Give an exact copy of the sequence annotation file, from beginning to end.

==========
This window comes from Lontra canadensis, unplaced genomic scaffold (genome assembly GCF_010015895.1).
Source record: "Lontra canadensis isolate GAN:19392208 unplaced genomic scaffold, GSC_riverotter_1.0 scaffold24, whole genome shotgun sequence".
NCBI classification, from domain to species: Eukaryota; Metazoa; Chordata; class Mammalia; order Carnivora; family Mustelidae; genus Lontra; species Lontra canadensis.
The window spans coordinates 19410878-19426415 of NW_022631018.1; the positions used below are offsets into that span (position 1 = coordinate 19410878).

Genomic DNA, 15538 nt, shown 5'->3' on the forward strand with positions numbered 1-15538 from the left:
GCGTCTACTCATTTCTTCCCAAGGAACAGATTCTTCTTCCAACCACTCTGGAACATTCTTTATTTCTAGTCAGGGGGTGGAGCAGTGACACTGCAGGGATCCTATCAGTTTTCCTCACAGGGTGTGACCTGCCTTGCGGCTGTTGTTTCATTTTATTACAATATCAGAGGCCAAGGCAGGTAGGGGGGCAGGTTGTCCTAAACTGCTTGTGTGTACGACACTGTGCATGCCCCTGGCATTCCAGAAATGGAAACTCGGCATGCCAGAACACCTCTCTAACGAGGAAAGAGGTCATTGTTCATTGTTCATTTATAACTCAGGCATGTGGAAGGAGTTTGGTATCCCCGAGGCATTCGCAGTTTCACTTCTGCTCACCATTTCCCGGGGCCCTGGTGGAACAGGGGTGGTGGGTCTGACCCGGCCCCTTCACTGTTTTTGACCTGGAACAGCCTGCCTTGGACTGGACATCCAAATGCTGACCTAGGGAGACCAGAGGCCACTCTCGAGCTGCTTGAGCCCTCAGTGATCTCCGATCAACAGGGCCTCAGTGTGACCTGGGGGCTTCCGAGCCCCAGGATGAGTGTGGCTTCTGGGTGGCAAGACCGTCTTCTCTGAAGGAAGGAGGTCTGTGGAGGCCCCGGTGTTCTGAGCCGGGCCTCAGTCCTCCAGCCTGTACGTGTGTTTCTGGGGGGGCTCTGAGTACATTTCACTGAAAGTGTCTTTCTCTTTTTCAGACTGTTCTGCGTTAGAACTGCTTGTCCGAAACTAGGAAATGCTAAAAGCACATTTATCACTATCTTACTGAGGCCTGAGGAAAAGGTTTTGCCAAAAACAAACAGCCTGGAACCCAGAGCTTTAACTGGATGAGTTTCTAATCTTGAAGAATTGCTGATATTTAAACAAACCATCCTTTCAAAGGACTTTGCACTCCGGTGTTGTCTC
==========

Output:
This window comes from Lontra canadensis, unplaced genomic scaffold (genome assembly GCF_010015895.1).
Source record: "Lontra canadensis isolate GAN:19392208 unplaced genomic scaffold, GSC_riverotter_1.0 scaffold24, whole genome shotgun sequence".
NCBI classification, from domain to species: Eukaryota; Metazoa; Chordata; class Mammalia; order Carnivora; family Mustelidae; genus Lontra; species Lontra canadensis.
The window spans coordinates 19410878-19426415 of NW_022631018.1; the positions used below are offsets into that span (position 1 = coordinate 19410878).

Genomic DNA, 15538 nt, shown 5'->3' on the forward strand with positions numbered 1-15538 from the left:
GCGTCTACTCATTTCTTCCCAAGGAACAGATTCTTCTTCCAACCACTCTGGAACATTCTTTATTTCTAGTCAGGGGGTGGAGCAGTGACACTGCAGGGATCCTATCAGTTTTCCTCACAGGGTGTGACCTGCCTTGCGGCTGTTGTTTCATTTTATTACAATATCAGAGGCCAAGGCAGGTAGGGGGGCAGGTTGTCCTAAACTGCTTGTGTGTACGACACTGTGCATGCCCCTGGCATTCCAGAAATGGAAACTCGGCATGCCAGAACACCTCTCTAACGAGGAAAGAGGTCATTGTTCATTGTTCATTTATAACTCAGGCATGTGGAAGGAGTTTGGTATCCCCGAGGCATTCGCAGTTTCACTTCTGCTCACCATTTCCCGGGGCCCTGGTGGAACAGGGGTGGTGGGTCTGACCCGGCCCCTTCACTGTTTTTGACCTGGAACAGCCTGCCTTGGACTGGACATCCAAATGCTGACCTAGGGAGACCAGAGGCCACTCTCGAGCTGCTTGAGCCCTCAGTGATCTCCGATCAACAGGGCCTCAGTGTGACCTGGGGGCTTCCGAGCCCCAGGATGAGTGTGGCTTCTGGGTGGCAAGACCGTCTTCTCTGAAGGAAGGAGGTCTGTGGAGGCCCCGGTGTTCTGAGCCGGGCCTCAGTCCTCCAGCCTGTACGTGTGTTTCTGGGGGGGCTCTGAGTACATTTCACTGAAAGTGTCTTTCTCTTTTTCAGACTGTTCTGCGTTAGAACTGCTTGTCCGAAACTAGGAAATGCTAAAAGCACATTTATCACTATCTTACTGAGGCCTGAGGAAAAGGTTTTGCCAAAAACAAACAGCCTGGAACCCAGAGCTTTAACTGGATGAGTTTCTAATCTTGAAGAATTGCTGATATTTAAACAAACCATCCTTTCAAAGGACTTTGCACTCCGGTGTTGTCTC